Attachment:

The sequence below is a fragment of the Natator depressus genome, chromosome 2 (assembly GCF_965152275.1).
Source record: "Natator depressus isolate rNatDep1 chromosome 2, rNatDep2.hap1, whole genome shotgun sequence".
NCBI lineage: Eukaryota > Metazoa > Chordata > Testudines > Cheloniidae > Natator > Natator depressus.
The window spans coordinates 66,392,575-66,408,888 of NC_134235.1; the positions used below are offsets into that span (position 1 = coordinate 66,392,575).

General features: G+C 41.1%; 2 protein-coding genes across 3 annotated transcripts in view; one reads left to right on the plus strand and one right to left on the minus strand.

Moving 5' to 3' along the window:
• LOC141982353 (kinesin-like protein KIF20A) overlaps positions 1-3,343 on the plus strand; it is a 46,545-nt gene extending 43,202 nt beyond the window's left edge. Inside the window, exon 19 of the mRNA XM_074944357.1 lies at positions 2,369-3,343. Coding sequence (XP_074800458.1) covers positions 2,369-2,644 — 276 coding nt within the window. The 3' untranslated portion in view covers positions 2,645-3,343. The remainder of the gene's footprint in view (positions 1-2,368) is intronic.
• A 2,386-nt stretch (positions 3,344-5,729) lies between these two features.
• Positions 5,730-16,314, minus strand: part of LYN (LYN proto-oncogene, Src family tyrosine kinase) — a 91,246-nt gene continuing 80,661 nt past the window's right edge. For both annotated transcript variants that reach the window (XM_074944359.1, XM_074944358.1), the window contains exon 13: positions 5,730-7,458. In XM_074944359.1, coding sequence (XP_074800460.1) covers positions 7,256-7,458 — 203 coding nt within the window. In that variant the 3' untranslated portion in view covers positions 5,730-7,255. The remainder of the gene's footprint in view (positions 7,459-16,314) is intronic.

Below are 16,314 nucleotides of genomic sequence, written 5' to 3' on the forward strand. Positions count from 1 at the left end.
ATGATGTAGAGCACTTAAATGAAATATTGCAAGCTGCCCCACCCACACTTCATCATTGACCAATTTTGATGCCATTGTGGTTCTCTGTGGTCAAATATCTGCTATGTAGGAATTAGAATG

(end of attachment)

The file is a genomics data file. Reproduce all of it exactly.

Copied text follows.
The sequence below is a fragment of the Natator depressus genome, chromosome 2 (assembly GCF_965152275.1).
Source record: "Natator depressus isolate rNatDep1 chromosome 2, rNatDep2.hap1, whole genome shotgun sequence".
NCBI lineage: Eukaryota > Metazoa > Chordata > Testudines > Cheloniidae > Natator > Natator depressus.
The window spans coordinates 66,392,575-66,408,888 of NC_134235.1; the positions used below are offsets into that span (position 1 = coordinate 66,392,575).

General features: G+C 41.1%; 2 protein-coding genes across 3 annotated transcripts in view; one reads left to right on the plus strand and one right to left on the minus strand.

Moving 5' to 3' along the window:
• LOC141982353 (kinesin-like protein KIF20A) overlaps positions 1-3,343 on the plus strand; it is a 46,545-nt gene extending 43,202 nt beyond the window's left edge. Inside the window, exon 19 of the mRNA XM_074944357.1 lies at positions 2,369-3,343. Coding sequence (XP_074800458.1) covers positions 2,369-2,644 — 276 coding nt within the window. The 3' untranslated portion in view covers positions 2,645-3,343. The remainder of the gene's footprint in view (positions 1-2,368) is intronic.
• A 2,386-nt stretch (positions 3,344-5,729) lies between these two features.
• Positions 5,730-16,314, minus strand: part of LYN (LYN proto-oncogene, Src family tyrosine kinase) — a 91,246-nt gene continuing 80,661 nt past the window's right edge. For both annotated transcript variants that reach the window (XM_074944359.1, XM_074944358.1), the window contains exon 13: positions 5,730-7,458. In XM_074944359.1, coding sequence (XP_074800460.1) covers positions 7,256-7,458 — 203 coding nt within the window. In that variant the 3' untranslated portion in view covers positions 5,730-7,255. The remainder of the gene's footprint in view (positions 7,459-16,314) is intronic.

Below are 16,314 nucleotides of genomic sequence, written 5' to 3' on the forward strand. Positions count from 1 at the left end.
ATGATGTAGAGCACTTAAATGAAATATTGCAAGCTGCCCCACCCACACTTCATCATTGACCAATTTTGATGCCATTGTGGTTCTCTGTGGTCAAATATCTGCTATGTAGGAATTAGAATG